The South Korean government remained committed to its plan to phase out nuclear and fossil fuel and replace power sourcing to renewables to maximum 35 percent by 2040.
The Ministry of Trade, Industry and Energy on Tuesday announced its third long-term energy roadmap until 2040, with specific targets set under five key factors including consumption, production, system, industry and infrastructure.
Under the new initiative, the government plans to reduce total energy consumption by 18.6 percent to 171.8 million tonnes of oil equivalent (TOE) by 2040. One TOE is defined as the amount of energy released by burning one tonne of crude oil.
The government is also seeking to generate more electricity from renewable sources like solar, wind and hydropower, with an aim to raise their percentage in the country’s energy mix to up to 35 percent from the current 8 percent. President Moon Jae-in, in his bold energy initiative to steer the country away from nuclear energy, had previously set a target to boost the share of renewables to 20 percent by 2030.
Nuclear reactors will be decommissioned once their design life is done and the country won’t build any more beyond the current two under construction. Coal-fired power plants, which are responsible for 40 percent of Korea’s power generation, would be drastically reduced.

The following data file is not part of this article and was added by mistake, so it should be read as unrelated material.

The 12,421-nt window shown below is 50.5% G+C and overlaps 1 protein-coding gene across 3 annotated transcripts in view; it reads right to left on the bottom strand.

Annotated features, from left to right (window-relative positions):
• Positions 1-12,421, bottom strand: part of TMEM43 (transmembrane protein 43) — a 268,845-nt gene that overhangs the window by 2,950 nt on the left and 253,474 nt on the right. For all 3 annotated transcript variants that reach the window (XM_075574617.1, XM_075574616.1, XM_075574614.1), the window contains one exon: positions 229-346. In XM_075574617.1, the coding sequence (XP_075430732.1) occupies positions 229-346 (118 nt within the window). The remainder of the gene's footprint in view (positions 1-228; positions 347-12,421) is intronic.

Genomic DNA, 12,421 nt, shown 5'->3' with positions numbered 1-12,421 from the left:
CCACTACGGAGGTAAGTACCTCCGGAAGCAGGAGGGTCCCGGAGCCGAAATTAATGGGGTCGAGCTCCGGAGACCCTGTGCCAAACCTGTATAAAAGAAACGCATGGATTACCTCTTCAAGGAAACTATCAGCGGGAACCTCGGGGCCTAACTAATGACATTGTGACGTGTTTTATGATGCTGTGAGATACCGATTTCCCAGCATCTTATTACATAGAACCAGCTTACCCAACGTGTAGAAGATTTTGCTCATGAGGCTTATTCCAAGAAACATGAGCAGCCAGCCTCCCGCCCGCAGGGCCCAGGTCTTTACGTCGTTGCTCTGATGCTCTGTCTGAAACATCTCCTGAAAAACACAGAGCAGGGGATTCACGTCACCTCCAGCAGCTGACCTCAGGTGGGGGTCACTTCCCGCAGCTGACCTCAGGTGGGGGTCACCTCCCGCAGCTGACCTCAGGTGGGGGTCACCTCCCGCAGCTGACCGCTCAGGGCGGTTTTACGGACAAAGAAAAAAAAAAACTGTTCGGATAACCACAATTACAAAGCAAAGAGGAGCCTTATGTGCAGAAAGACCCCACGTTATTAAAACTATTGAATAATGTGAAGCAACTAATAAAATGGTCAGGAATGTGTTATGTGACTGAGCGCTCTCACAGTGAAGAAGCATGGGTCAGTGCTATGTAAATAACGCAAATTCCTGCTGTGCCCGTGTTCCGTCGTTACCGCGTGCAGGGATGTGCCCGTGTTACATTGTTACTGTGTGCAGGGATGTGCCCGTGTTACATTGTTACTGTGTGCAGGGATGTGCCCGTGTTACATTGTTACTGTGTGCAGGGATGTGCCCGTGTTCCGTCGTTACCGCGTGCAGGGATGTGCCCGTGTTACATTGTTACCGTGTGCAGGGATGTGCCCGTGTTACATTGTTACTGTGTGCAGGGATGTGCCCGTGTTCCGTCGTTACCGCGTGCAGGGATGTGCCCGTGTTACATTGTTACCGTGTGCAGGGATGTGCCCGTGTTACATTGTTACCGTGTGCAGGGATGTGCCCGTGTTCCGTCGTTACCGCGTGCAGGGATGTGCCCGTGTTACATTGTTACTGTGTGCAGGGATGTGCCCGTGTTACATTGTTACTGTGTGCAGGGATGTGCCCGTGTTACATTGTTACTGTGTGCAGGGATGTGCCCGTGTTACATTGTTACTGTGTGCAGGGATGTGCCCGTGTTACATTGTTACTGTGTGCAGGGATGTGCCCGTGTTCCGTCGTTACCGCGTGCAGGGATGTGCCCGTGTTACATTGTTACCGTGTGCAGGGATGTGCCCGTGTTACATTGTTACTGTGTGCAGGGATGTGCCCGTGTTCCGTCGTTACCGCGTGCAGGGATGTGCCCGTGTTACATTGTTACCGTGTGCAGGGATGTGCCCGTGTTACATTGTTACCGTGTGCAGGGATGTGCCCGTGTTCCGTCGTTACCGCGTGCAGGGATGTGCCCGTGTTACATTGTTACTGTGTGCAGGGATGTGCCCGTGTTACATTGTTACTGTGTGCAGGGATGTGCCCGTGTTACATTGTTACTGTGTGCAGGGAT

The government has also set out to improve energy efficiency by 38 percent during the same period and has outlined a plan to regulate energy demand by sector.
In the industrial sector, it intends to forge agreements with energy-intensive businesses to encourage them to take more aggressive efforts to cut consumption.
To promote energy saving in buildings, it plans to implement the Top Runner Initiative, a government scheme launched in countries like Japan and Germany that seeks to improve energy efficiency by awarding a Top Runner label to the most energy-efficient models on the market.
Fluorescent light bulbs would also be phased out and replaced with the more efficient LED lighting by 2028.
In the transportation sector, it aims to introduce a new fuel efficiency standard for mid- to large-size cars by 2022 and improve the fuel economy for passenger vehicles.
The energy pricing model would be rationalized, with a newly-formed outside committee to regularly monitor energy costs to factor them into prices and taxes.
By Lim Sung-hyun and Kim Hyo-jin
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